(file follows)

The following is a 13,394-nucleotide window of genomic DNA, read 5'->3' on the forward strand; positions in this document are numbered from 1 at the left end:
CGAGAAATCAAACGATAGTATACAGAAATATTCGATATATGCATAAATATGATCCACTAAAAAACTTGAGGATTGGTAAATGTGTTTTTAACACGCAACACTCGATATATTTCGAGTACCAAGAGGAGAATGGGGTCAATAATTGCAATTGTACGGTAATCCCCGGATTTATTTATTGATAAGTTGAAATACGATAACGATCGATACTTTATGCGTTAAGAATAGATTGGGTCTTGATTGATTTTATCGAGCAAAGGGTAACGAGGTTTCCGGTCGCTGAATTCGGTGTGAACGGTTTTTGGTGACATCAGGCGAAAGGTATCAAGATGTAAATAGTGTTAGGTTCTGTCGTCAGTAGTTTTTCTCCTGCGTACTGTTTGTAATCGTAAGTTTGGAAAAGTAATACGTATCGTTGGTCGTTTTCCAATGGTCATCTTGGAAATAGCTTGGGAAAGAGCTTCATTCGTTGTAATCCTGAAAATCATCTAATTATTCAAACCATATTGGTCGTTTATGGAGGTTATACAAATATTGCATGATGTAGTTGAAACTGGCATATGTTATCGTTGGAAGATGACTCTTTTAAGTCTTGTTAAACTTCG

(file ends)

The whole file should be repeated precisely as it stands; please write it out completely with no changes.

The following is a 13,394-nucleotide window of genomic DNA, read 5'->3' on the forward strand; positions in this document are numbered from 1 at the left end:
CGAGAAATCAAACGATAGTATACAGAAATATTCGATATATGCATAAATATGATCCACTAAAAAACTTGAGGATTGGTAAATGTGTTTTTAACACGCAACACTCGATATATTTCGAGTACCAAGAGGAGAATGGGGTCAATAATTGCAATTGTACGGTAATCCCCGGATTTATTTATTGATAAGTTGAAATACGATAACGATCGATACTTTATGCGTTAAGAATAGATTGGGTCTTGATTGATTTTATCGAGCAAAGGGTAACGAGGTTTCCGGTCGCTGAATTCGGTGTGAACGGTTTTTGGTGACATCAGGCGAAAGGTATCAAGATGTAAATAGTGTTAGGTTCTGTCGTCAGTAGTTTTTCTCCTGCGTACTGTTTGTAATCGTAAGTTTGGAAAAGTAATACGTATCGTTGGTCGTTTTCCAATGGTCATCTTGGAAATAGCTTGGGAAAGAGCTTCATTCGTTGTAATCCTGAAAATCATCTAATTATTCAAACCATATTGGTCGTTTATGGAGGTTATACAAATATTGCATGATGTAGTTGAAACTGGCATATGTTATCGTTGGAAGATGACTCTTTTAAGTCTTGTTAAACTTCG